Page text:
The French-based optical retailing group is still far from LensCrafters' 15 percent operating margin, but it made considerable progress in that direction in 2002, raising its own operating profit by 56 percent to 7.6 percent of sales throughout the group, up from 2.4 percent in 2000 and 5.2 percent in 2001, with big differences from one chain and one country to the other. GrandVision's net profit jumped by 240 percent year-on-year to e22.0 million or 3.7 percent of sales which, as previously reported, grew by 6 percent to e602.6 million. The group started generating again some cash flow and its gearing grew to 28.9 percent.

These results immediately led to an increase of almost 10 percent in the group's share value on the Paris stock exchange, which has been going up and down wildly in recent weeks due to intense trading activity. While confirming that GrandVision is not for sale, the management points out that last year's earnings per share were higher than those it had achieved prior to the sale of its photo shops, thanks in part to a buy-back of about 10 percent of the whole equity, indicating that it was a smart move in spite of the relatively high central administration charges.

Another positive factor was the softening of the group's expansion, which helped reduce pre-opening charges by 37.4 percent. The gross margin improved by 1.1 percentage points to about 72 percent, close to Luxottica's levels. On the other hand, the bottomline was affected by extraordinary charges of e11.6 million, including a e6.7 million writeoffs of expenses related to the planned integration of two software programs. A Finnish company, Alldata, had promised that it would have been feasible, but the failure of a test in Spain led GrandVision to stop the program and to sue the developer for e11 million.

The group's French operations still brought the highest profits last year, with their Ebit up 21 percent to 10.8 percent of sales. GrandOptical, whose store network in France will be raised in due time from 76 to 100 units, reached a 12 percent Ebit margin on sales of e152.8 million, and the management wants 15 percent. The Générale d'Optique chain, which sells only unbranded products, improved its profit by 54 percent to an Ebit ratio of 9.7 percent on sales of e118 million. The French Solaris stores improved their Ebit margin from 7.5 to 8.5 percent although their sales grew by only 1 percent to e17.5 million after 4 store openings, largely due to the 12 percent drop estimated by GfK for the French sunglass market.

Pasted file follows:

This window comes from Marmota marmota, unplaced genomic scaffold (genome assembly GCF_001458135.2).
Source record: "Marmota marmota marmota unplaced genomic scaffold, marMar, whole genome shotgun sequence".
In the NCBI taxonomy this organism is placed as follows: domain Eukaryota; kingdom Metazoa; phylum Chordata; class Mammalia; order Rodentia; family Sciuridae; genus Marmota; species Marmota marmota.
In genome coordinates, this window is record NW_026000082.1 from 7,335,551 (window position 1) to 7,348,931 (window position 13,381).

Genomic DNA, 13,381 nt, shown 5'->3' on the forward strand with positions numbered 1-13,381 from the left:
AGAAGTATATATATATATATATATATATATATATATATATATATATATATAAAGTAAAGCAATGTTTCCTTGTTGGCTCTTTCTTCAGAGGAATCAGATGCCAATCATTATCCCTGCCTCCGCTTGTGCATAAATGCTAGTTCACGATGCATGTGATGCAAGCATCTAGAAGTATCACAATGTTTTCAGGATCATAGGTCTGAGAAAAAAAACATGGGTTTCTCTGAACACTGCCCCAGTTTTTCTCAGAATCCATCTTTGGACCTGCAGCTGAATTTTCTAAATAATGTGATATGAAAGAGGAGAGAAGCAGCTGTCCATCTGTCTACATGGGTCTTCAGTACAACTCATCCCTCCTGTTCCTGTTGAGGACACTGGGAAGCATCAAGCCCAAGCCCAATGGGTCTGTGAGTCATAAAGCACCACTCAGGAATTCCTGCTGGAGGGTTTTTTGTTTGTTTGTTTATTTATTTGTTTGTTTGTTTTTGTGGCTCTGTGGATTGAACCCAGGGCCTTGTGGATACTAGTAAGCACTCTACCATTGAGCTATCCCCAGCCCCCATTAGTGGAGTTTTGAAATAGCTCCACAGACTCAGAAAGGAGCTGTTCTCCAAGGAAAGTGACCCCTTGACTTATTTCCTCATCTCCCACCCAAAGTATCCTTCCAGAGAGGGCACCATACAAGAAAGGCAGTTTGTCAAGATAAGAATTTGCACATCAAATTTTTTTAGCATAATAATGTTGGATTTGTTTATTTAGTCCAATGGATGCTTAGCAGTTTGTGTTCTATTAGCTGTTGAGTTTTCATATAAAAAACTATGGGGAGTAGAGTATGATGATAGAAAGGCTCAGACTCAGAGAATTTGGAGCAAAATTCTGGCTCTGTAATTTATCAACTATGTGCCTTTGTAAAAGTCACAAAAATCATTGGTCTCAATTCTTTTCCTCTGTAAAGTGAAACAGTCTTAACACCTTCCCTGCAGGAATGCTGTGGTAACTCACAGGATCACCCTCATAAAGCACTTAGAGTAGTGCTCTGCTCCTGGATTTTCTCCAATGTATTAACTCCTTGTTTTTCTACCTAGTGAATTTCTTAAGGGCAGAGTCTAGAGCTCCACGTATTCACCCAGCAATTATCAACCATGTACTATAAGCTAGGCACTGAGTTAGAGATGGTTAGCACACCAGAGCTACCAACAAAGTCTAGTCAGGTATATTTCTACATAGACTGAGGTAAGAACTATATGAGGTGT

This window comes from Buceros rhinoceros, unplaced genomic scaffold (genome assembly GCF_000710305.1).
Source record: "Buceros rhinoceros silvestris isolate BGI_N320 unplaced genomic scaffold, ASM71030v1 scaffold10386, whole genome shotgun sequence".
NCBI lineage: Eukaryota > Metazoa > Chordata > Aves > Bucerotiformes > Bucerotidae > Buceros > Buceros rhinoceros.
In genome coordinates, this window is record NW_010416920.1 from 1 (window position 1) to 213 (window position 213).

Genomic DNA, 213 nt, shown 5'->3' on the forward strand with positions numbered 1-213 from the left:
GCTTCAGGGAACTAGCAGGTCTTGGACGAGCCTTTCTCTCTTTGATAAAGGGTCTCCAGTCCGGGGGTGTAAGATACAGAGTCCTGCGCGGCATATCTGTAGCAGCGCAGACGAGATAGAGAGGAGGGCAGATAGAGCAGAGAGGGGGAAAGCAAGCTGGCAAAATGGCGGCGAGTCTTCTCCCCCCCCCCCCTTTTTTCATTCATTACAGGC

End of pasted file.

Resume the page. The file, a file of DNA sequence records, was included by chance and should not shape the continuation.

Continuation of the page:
The group's Vision Express chain in the UK and Ireland improved its operating profit by 31 percent, thanks to better merchandising and marketing, raising the Ebit margin to 7.8 percent on 1 percent higher sales of e230.3 million. That includes £6 million (e8.9m-$9.6m) in dividends from its 89 joint venture stores. Further progress is expected as more stores are converted to service centers like GrandOptical, leaving behind the ancient discount orientation of the Vision Express banner. Out of the existing network of 104 directly owned stores, half have already been converted and 8-10 more are due to follow suit each year until 2006 or 2007.

In the rest of Europe, GrandVision continued to suffer an operating loss of e1,214,000 on sales of e81.2 million, but this loss was 4 times lower than the year before, and an operating profit is now expected for 2003. Results improved dramatically in Belgium, Luxembourg and Switzerland. GrandOptical Italia contributed an operating loss of e3 million, partly due to charges connected with 7 new store openings, but it should breakeven this year when no new openings are planned. Spain and Portugal had breakeven results in 2002.

For this year, the group has budgeted the opening of 10 new Générale d'Optique stores and 4 new GrandOptical stores in France, plus two Solaris units and some openings in Belgium and Switzerland. Ten stores will be refitted in France. The group's first French factory outlet has just been started up at Gonesse, near Paris.

GrandVision sees further room for higher earnings, particularly outside France. In 2002, 48.1 percent of its revenues came from France, 38.4 percent from the UK and Ireland and 13.5 percent from the rest of Europe. In the future, the management would like to see the UK with Ireland and the rest of Europe each contribute 30 percent of sales.

Meanwhile, GrandVision is looking to conclude new master franchising agreements, similar to the one recently implemented in Saudi Arabia, for other parts of the Middle East and other countries such as Greece, Turkey or Russia. At the same time, it's developing further its own high-margin private label program, which involved last year a total of 1,750,000 frames, including an exclusive collection whose development was supervised by Alain Mikli.